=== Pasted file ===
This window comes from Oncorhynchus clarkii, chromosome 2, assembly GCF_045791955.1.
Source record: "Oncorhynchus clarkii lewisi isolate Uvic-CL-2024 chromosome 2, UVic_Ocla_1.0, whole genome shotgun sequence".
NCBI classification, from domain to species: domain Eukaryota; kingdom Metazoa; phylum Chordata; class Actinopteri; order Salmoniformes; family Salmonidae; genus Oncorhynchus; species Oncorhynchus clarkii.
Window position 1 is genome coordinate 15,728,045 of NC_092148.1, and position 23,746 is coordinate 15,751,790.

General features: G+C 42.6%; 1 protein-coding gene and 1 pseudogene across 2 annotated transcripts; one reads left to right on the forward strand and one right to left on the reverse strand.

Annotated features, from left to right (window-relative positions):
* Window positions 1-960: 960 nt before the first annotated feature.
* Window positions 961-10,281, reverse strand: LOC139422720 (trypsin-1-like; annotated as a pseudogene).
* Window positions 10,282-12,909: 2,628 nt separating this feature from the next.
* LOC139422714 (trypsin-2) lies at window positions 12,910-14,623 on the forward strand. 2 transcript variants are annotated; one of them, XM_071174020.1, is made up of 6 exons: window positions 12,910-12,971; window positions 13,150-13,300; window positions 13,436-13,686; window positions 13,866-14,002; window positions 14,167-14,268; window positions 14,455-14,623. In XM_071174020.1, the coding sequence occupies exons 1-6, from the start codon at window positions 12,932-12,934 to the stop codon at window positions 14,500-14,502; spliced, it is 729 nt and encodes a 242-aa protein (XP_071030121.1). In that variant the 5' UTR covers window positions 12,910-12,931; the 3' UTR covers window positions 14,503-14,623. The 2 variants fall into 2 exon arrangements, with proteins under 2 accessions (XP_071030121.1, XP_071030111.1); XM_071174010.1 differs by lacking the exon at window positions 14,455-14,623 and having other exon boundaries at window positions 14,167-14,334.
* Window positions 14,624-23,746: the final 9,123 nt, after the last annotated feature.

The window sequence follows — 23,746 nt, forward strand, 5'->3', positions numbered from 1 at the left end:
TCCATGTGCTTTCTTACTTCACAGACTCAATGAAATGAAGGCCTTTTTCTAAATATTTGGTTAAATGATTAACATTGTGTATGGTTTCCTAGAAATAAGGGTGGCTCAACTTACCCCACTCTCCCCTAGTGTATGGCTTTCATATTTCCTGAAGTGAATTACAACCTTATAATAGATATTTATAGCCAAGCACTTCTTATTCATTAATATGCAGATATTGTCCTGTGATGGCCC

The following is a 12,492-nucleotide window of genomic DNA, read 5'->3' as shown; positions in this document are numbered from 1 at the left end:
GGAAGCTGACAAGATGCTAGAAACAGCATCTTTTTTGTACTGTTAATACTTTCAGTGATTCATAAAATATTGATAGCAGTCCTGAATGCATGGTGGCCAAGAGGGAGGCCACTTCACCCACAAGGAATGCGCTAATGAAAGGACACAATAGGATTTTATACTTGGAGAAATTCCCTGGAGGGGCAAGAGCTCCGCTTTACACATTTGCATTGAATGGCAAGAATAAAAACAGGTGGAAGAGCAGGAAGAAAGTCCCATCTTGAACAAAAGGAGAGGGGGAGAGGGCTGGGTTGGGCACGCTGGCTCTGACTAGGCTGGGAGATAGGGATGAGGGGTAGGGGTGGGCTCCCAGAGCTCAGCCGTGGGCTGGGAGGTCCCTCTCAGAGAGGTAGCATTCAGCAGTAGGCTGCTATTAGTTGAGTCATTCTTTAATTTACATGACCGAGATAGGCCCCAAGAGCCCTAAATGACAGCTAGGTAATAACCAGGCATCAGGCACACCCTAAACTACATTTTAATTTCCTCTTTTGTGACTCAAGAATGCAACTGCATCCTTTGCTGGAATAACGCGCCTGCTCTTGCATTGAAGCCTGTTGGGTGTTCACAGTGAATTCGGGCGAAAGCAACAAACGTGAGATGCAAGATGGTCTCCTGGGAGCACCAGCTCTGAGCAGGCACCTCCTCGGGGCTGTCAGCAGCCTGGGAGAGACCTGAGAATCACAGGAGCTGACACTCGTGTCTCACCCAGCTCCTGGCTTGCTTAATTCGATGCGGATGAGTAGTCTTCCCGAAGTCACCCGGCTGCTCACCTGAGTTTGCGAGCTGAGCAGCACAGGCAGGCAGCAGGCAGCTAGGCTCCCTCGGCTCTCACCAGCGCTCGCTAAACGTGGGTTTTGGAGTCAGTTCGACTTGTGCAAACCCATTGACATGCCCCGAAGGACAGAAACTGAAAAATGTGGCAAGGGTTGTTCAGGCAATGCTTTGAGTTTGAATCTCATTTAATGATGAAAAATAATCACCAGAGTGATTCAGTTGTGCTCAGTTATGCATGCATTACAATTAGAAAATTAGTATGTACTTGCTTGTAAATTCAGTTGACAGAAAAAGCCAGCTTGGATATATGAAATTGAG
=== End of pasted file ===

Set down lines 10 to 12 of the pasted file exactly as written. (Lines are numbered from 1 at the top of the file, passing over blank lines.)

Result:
* LOC139422714 (trypsin-2) lies at window positions 12,910-14,623 on the forward strand. 2 transcript variants are annotated; one of them, XM_071174020.1, is made up of 6 exons: window positions 12,910-12,971; window positions 13,150-13,300; window positions 13,436-13,686; window positions 13,866-14,002; window positions 14,167-14,268; window positions 14,455-14,623. In XM_071174020.1, the coding sequence occupies exons 1-6, from the start codon at window positions 12,932-12,934 to the stop codon at window positions 14,500-14,502; spliced, it is 729 nt and encodes a 242-aa protein (XP_071030121.1). In that variant the 5' UTR covers window positions 12,910-12,931; the 3' UTR covers window positions 14,503-14,623. The 2 variants fall into 2 exon arrangements, with proteins under 2 accessions (XP_071030121.1, XP_071030111.1); XM_071174010.1 differs by lacking the exon at window positions 14,455-14,623 and having other exon boundaries at window positions 14,167-14,334.
* Window positions 14,624-23,746: the final 9,123 nt, after the last annotated feature.

The window sequence follows — 23,746 nt, forward strand, 5'->3', positions numbered from 1 at the left end: